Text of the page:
More Summer Learning Fun

It looks like we aren’t the only ones thinking about how to make the summer a fun and educational experience! Here are some other resources to help you plan an enjoyable summer and sneak in some learning opportunities while you’re at it:

You can find these and more resources on our Summertime Pinterest board

5 Ways to Sneak Learning into Summer Fun

5 ways to sneak learning into summer fun

Summer vacation is a much needed break from the rigors of the school year, for both parents and their children. But while it’s a perfect time to lounge by the pool and indulge in more leisurely activities, the summer also presents a unique opportunity to keep your children intellectually engaged and educationally stimulated in fun and novel ways. Kids certainly need a break from homework and teachers, but that doesn’t mean they need a break from learning! Here are six fun ways to keep your children entertained, educated, and engaged this summer:

  1. Check out the local library.  Most libraries have a reading program or contest for kids during the summer. Frederick County Public Libraries has two Summer Reading Programs, one for children up to grade 5 and another for grade 6 and up. Adams County libraries have a “Dig into Reading” Summer Program, which encourages kids to read at least one hour a week, and has weekly prizes for those who sign up and complete the challenges. Not close to a library? Try hosting your own neighborhood book club with your children and their friends. It’ll be an incentive to read more, and as a bonus, you’ll get to socialize with the other parents.
  2. Investigate history. The Emmitsburg-Gettysburg area presents wonderful opportunities to study historical events. Even if you live here, act like a tourist: take any of the battlefield tours that are offered, visit the Diorama at the Gettysburg History Center, and walk around the museums. In less than an hour, you can continue the historical experience by visiting Antietam and Sharpsburg in Maryland, or browsing the medical exhibits at the National Museum of Civil War Medicine in downtown Frederick, MD. There aren’t too many kids who aren’t fascinated by stories of the battles or seeing genuine artifacts of the war. They’ll enjoy it so much they won’t even realize they are learning something in the process!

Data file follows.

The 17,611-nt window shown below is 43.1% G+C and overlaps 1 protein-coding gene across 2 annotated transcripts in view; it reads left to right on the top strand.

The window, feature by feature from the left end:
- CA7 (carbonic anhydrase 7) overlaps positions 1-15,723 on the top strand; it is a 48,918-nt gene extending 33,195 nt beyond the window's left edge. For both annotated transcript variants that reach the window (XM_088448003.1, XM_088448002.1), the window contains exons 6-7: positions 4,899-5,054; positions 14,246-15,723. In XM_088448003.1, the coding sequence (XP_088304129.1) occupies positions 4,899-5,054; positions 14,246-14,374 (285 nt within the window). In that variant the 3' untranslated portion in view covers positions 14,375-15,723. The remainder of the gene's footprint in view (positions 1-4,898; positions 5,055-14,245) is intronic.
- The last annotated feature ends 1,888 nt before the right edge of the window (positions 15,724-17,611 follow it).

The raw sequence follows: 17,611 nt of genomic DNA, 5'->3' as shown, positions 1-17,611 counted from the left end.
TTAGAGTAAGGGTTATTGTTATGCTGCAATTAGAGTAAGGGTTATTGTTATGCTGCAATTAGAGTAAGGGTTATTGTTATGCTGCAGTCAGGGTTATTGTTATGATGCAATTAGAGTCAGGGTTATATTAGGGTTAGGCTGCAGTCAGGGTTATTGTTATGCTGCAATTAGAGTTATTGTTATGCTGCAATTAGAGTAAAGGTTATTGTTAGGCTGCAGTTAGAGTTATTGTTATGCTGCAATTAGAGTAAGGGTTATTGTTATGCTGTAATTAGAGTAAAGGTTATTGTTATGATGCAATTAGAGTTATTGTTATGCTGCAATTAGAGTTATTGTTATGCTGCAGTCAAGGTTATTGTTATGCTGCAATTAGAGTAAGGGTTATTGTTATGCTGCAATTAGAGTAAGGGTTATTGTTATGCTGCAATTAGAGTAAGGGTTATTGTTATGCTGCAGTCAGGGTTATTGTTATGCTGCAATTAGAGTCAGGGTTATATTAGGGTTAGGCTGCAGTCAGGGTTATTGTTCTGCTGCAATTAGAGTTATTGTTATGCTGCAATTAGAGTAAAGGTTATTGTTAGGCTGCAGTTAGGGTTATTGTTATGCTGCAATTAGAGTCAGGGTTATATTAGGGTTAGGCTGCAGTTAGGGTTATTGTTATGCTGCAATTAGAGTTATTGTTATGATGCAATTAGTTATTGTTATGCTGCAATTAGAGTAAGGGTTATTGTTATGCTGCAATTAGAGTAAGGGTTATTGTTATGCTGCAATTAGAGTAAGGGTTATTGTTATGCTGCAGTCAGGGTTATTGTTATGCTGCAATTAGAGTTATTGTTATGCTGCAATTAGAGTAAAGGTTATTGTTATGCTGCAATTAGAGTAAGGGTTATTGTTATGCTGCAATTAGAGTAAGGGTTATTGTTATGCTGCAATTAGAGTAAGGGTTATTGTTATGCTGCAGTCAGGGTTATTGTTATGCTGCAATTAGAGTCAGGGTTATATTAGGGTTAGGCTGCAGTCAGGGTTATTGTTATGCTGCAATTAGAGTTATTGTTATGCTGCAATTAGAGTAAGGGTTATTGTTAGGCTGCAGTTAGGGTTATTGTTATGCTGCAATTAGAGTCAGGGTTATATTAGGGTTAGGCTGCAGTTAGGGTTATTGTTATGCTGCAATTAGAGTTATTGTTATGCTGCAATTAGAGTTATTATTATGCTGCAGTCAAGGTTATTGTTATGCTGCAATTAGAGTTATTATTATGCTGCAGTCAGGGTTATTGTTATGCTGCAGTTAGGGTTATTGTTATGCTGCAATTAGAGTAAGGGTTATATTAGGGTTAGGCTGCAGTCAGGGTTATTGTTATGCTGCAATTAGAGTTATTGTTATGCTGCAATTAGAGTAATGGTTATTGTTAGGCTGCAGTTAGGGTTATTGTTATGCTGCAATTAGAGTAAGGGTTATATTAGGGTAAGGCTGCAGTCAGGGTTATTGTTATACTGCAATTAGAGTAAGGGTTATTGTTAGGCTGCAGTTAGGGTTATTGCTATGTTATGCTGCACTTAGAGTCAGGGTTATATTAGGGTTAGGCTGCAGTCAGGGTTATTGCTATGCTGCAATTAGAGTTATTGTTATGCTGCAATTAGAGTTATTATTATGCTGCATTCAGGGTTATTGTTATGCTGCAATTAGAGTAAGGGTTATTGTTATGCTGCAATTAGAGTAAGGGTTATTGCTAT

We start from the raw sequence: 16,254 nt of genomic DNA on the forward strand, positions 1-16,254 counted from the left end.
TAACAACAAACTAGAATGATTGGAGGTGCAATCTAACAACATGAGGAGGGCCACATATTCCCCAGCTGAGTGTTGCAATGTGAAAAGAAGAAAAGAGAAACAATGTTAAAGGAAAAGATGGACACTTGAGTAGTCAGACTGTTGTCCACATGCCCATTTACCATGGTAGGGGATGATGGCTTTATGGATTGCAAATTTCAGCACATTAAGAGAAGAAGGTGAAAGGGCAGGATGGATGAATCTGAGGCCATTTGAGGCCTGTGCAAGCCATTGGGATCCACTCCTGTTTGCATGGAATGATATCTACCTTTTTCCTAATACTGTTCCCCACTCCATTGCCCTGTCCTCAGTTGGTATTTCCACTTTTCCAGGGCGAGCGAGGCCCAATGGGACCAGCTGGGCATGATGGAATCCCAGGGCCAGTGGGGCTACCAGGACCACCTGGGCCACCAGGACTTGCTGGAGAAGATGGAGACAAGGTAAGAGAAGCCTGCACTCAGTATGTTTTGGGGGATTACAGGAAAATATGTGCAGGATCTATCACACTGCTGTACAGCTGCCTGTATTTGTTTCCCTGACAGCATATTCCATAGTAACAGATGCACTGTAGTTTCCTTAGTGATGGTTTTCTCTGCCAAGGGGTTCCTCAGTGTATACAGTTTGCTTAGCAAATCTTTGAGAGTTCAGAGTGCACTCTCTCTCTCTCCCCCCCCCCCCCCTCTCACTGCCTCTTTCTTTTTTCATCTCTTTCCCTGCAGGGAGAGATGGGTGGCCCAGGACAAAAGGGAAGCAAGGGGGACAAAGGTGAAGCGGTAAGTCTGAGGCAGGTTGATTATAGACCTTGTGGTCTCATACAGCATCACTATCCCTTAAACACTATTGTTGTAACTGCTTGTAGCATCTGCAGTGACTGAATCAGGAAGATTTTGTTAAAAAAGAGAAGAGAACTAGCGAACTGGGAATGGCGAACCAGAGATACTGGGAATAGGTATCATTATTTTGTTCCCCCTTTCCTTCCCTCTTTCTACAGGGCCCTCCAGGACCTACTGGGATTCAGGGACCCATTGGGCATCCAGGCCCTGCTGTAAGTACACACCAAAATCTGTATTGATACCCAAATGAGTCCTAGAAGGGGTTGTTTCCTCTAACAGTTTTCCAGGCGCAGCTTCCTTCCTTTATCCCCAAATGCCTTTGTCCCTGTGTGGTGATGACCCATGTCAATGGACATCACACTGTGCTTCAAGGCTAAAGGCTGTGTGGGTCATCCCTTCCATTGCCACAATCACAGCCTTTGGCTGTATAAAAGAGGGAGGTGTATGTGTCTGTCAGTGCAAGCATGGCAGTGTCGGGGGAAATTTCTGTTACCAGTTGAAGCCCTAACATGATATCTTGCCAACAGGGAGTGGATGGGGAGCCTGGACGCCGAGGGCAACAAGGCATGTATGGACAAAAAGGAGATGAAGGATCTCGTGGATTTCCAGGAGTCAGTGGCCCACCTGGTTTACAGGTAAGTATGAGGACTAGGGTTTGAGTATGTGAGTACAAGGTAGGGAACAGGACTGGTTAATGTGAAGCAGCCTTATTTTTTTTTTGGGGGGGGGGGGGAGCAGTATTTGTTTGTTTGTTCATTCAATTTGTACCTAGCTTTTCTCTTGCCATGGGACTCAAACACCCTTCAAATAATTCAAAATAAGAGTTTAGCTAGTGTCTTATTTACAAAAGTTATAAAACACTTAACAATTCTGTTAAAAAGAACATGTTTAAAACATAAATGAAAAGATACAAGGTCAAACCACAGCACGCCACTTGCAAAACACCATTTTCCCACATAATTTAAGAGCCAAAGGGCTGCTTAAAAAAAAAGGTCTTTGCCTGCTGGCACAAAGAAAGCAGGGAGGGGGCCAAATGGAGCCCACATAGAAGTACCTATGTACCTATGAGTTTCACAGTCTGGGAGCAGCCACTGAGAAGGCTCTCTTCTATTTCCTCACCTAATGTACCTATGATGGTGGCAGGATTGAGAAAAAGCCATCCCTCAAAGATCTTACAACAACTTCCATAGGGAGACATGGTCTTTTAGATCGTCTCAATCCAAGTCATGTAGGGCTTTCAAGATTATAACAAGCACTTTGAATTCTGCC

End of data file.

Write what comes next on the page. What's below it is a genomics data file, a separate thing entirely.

3. Take a nature walk. Why not take advantage of all the state and national parks in the area to commune with nature? A leisurely hike along any of the numerous trails in Catoctin Mountain Park or nearby is a fantastic way to enjoy the Great Outdoors. Walking (or bike riding) through any of the beautiful parks nearby offers a double benefit of exercising the body and the mind.
  4. Enroll in summer camp. At many private and public summer camps, children can learn a variety of skills—swimming, archery, fishing, kayaking, etc. Sports-themed camps are quite popular with children; it allows them to develop their natural talents, as well as learn new skills and sports. Check with your local Boy and Girl Scout organizations, area churches, and schools for camps that might appeal to your family. Mother Seton School will be hosting an Extended Learning Camp for rising 3rd- and 4th-graders from June 16-20, “The Fabulous Five”. No budget for camp? Host your own backyard camp. Encourage kids to use their imagination in coming up with activities to do and projects to create. This would also be a good time to teach kitchen skills, since every camper must eat. Help them prepare the day’s meals and snacks.